Local organizers Hayley Putnam, Ingrid Chen-McCarthy and Stephanie Adams (left to right in photo, credit to Carrie Lilly) talk about Bake Without Borders, a bake sale and benefit event that takes place on Aug. 31 from 5 to 10 p.m. at Gibbs Hundred Brewing. The organizers hope to raise $10,000 for Siembra NC, a local immigrant activist organization as well as Al Otro Lado, a legal services organization that serves indigent deportees, migrants, and refugees in Tijuana, Mexico. The event includes a bake sale, silent auction, live music by Latinx artists Sofar Sounds, a dance party DJ-ed by Durham’s Mamis and the Papis and more. The event is free to attend but organizers are asking for a suggested donation of $20, all of which will go to the organizations.

To find out more, including how to participate in the bake sale or silent auction, visit the Bake Without Borders Facebook page or email the organizers at [email protected].

How did this event get started?

H: I had been talking about doing this about a year ago, about how to help keep families together. I love baking and my first thought was I can have a bake sale, but I never got serious about it, but this year I put something out on my Instastories and people were really responsive. Ingrid’s husband Jeff connected me with her, and we met the very next day and talked about ideas back and forth. And Stephanie reached out pretty quickly too. So things got moving pretty quickly.

Why do you think this event important?

I: When we all got together, we basically realized that we’re all moms and have small children. The stories that were coming out about small children being taken away from their parents were unfathomable. It’s hard for us to be on the sidelines and feeling like there’s nothing we can do. You want to be more involved and more active. I wanted to know: What can I do to help our Latinx and immigrant community in the Triad? I’m a first-generation immigrant so for me, it’s a really personal thing. My husband is a baker and I’ve been in the restaurant industry for 20 years. The bake sale is great, but it’s evolved into this bigger event.

H: We initially were debating, because we wanted all the money to go to what’s happening on the border, but we felt like, Why don’t we look at our own community here too? This is happening here too. So we don’t feel so disconnected from what’s happening at the border.

I: The whole idea is that we want people to come out and donate and buy the baked goods but ultimately, it’s about uplifting the voices of the Latinx community here. The reality here is that a lot of people here don’t quite understand immigrant rights. It seems really divisive, but at the core of it is a really humanitarian issue. The shocking thing, and motivating in some ways, is that it seems to be getting worse as we’ve been planning this event. The urgency is growing. Until these families are taken out of these concentration camps we’re not going away.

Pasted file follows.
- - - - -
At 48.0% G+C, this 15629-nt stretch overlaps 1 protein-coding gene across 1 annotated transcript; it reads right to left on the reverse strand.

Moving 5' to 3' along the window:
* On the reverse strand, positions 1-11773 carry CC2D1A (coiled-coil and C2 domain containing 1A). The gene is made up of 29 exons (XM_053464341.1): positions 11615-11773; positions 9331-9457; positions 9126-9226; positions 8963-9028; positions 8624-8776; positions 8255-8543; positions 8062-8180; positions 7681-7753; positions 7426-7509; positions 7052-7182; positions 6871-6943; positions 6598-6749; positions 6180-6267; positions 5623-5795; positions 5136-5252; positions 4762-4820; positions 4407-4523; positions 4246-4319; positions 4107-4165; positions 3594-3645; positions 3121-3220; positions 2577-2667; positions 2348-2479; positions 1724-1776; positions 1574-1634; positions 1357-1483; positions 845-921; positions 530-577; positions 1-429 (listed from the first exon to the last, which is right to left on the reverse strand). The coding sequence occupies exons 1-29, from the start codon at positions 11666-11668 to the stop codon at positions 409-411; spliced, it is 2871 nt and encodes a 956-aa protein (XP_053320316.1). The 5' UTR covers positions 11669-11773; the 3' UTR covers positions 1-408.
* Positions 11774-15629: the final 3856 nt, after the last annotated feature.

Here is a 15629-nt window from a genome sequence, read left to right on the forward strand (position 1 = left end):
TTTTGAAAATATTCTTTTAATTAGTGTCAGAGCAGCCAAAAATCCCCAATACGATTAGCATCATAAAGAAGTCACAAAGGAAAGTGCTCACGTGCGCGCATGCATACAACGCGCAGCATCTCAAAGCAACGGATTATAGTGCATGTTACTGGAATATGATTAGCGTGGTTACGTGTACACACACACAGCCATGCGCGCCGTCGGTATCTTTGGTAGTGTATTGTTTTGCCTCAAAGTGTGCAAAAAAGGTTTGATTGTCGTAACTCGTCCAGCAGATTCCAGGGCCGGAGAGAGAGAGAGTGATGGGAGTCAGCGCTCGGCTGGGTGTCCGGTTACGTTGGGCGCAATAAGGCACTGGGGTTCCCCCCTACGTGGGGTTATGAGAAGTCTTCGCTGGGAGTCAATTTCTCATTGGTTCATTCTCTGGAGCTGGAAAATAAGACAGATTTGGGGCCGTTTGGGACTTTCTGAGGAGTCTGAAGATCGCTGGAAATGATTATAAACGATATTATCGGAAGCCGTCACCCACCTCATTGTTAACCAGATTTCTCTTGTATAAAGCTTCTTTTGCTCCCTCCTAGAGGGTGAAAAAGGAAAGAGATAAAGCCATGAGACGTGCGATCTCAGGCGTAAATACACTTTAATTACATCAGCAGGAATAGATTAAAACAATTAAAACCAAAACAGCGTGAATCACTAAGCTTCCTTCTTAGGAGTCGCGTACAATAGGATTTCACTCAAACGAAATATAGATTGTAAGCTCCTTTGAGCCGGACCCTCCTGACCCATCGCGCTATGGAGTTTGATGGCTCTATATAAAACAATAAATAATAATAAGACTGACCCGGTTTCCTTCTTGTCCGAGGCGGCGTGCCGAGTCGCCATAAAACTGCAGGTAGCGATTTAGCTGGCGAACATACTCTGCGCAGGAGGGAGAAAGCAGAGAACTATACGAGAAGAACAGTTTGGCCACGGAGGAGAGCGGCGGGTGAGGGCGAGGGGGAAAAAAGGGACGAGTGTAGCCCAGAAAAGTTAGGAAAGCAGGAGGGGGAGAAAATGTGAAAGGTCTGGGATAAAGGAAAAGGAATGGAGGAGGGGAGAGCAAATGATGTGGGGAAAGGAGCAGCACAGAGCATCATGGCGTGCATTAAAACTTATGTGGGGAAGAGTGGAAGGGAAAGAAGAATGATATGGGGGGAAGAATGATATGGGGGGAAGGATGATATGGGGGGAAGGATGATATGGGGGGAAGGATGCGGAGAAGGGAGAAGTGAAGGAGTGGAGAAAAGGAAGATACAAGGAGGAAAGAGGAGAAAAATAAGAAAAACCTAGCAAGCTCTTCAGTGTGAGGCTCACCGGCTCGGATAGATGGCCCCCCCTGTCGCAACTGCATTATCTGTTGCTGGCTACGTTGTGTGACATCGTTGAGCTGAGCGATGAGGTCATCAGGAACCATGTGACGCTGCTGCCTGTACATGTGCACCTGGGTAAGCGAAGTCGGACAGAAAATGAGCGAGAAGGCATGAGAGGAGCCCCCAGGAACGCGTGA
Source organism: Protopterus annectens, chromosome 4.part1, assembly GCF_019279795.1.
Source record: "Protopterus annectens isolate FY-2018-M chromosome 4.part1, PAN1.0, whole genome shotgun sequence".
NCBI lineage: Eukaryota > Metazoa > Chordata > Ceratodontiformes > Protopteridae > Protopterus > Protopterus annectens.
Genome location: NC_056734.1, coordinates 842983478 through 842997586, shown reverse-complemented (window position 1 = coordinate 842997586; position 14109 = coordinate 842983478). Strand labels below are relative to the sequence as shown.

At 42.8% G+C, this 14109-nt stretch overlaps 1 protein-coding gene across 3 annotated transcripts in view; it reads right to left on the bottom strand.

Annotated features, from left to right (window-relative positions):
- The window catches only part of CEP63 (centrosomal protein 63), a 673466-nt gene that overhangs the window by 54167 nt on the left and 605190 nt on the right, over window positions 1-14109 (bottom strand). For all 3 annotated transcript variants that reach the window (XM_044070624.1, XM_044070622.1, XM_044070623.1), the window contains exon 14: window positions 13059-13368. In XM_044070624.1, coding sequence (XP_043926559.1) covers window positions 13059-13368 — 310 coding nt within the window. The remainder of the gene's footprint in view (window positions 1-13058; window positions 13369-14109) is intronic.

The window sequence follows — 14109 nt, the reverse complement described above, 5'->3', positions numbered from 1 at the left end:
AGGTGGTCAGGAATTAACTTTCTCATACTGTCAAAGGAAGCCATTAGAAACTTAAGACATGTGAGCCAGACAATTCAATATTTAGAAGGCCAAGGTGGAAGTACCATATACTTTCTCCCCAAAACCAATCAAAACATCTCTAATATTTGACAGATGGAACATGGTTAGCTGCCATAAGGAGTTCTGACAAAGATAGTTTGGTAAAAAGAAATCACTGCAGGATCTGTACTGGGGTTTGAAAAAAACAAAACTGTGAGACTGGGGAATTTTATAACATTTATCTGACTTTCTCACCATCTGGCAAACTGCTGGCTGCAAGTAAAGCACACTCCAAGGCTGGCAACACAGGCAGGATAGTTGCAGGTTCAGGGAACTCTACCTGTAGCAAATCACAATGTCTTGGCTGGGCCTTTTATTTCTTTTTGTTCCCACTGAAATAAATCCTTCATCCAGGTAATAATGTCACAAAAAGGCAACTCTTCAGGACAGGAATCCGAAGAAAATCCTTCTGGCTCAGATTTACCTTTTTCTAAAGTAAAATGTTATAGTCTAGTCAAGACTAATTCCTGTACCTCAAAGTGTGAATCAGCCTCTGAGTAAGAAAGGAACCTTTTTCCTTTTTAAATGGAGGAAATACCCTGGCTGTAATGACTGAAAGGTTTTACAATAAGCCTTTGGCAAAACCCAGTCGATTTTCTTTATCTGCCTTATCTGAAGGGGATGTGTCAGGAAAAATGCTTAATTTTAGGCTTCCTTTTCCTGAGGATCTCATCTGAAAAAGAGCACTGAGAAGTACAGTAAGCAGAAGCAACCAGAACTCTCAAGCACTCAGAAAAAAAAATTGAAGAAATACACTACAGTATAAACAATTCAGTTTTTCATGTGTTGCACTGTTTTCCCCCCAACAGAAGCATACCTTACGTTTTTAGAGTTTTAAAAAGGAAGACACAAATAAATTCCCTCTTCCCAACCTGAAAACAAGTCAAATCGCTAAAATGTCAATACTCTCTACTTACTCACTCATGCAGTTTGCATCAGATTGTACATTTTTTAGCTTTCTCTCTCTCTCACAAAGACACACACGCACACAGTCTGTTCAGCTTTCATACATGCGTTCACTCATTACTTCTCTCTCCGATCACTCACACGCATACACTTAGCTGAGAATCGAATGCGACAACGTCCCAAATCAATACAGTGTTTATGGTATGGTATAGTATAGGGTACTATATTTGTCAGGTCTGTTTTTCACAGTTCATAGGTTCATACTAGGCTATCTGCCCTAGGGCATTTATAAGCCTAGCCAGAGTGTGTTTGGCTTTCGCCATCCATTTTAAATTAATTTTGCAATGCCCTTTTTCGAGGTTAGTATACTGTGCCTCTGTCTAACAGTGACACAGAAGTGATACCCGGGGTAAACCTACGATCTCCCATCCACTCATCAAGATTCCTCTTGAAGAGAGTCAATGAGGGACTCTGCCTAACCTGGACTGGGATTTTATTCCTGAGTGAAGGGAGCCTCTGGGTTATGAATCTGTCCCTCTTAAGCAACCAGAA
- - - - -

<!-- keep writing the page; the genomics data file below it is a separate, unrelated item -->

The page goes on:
“Until these families are taken out of these concentration camps we’re not going away.”

S: There are a lot of organizations that are doing really great work in our community that are informing immigrant rights within Greensboro. One thing that people really need to understand is that funding they receive is becoming less and less available because of everything that’s happening so it’s really important that we raise funds for organizations like Siembra so they can continue to do the work.

Do you have any plans to do future events like this?

I: All of us feel like we don’t want this to be the last thing. Planning this event has quite honestly been like a full-time job for all of us but has been so invigorating and it feels amazing that we’re organizing something and making a difference.

S: Coming from the nonprofit world, I know how great it is when the community says, ‘I will put on a fundraiser for you,’ because they need their time to do the work so it feels good that we are taking that on for them. I think that this issue, seeing families split apart, seeing people treated so poorly has been so disgusting. It can feel so lonely but being able to work on this and see all of the support and seeing people ready to help and ready to give allows you to feel not so lonely, to see the power in numbers to work against what’s happening in our country right now.

What advice do you have for other people that want to help with this issue?

H: If you have an idea like I did, even if you think it’s silly and petty and won’t make a difference, put it out in the universe anyways. This is actually happening now, and it really feels incredible. If anybody has a seed of an idea to help, even if you’re feeling like it won’t make a difference, it will.

S: If you really want to do something, get to know the organizations in your area that are doing something. Siembra NC has a solidarity meeting and they have something for everyone.

I: If you have an idea, even if it seems outlandish, you don’t know who can help. People want to help. People will have all kinds of skillsets that they can bring to the table.

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